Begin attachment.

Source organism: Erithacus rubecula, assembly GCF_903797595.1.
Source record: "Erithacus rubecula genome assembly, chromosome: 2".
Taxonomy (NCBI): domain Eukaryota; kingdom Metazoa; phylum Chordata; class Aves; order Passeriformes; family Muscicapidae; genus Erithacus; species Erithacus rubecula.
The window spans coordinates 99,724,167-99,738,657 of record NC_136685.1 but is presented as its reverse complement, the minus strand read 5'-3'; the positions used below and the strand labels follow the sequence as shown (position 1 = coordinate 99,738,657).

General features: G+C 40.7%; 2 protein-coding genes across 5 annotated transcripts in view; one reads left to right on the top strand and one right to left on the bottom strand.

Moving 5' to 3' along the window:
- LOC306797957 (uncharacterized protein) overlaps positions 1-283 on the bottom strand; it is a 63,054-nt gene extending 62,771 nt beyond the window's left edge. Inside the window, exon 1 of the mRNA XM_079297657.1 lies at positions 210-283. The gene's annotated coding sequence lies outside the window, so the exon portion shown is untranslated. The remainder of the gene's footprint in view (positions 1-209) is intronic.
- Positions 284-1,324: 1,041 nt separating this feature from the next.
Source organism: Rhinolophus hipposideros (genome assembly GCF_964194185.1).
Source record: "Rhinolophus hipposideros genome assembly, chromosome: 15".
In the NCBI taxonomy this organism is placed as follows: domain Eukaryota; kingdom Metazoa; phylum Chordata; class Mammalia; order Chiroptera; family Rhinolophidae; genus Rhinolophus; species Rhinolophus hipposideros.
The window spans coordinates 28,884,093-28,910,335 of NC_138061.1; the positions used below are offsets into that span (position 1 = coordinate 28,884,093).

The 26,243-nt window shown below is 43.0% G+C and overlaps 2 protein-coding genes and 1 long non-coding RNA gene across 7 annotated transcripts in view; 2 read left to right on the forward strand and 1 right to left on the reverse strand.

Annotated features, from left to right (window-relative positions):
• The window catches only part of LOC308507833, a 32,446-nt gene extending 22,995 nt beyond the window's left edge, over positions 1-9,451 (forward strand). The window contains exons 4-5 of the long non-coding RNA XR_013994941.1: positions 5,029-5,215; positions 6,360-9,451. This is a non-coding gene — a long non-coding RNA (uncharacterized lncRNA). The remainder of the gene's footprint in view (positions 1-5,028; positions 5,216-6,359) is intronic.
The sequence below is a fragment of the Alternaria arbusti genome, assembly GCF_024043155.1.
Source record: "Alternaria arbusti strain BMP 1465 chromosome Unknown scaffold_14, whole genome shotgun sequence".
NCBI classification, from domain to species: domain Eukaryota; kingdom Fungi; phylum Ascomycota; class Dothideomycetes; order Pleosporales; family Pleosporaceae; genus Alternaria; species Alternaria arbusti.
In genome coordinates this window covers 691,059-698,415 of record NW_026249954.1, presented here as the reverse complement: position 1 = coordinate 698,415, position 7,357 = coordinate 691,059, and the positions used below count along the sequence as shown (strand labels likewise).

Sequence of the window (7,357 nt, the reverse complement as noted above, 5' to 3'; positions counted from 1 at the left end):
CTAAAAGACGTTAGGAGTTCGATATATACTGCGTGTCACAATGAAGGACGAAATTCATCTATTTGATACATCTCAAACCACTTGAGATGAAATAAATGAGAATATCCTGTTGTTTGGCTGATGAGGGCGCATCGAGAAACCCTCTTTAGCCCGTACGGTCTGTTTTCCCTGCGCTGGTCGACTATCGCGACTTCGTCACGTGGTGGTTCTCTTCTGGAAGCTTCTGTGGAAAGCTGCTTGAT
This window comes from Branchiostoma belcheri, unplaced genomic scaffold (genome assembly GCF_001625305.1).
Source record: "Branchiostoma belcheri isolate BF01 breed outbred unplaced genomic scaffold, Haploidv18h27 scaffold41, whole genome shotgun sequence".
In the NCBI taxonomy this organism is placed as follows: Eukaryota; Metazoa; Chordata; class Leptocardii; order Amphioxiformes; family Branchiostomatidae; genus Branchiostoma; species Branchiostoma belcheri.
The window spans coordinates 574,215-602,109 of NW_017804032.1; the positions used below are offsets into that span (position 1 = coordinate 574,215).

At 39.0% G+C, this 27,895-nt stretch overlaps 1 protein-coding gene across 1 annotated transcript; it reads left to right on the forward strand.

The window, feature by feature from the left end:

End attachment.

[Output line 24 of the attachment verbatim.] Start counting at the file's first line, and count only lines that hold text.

In the NCBI taxonomy this organism is placed as follows: Eukaryota; Metazoa; Chordata; class Leptocardii; order Amphioxiformes; family Branchiostomatidae; genus Branchiostoma; species Branchiostoma belcheri.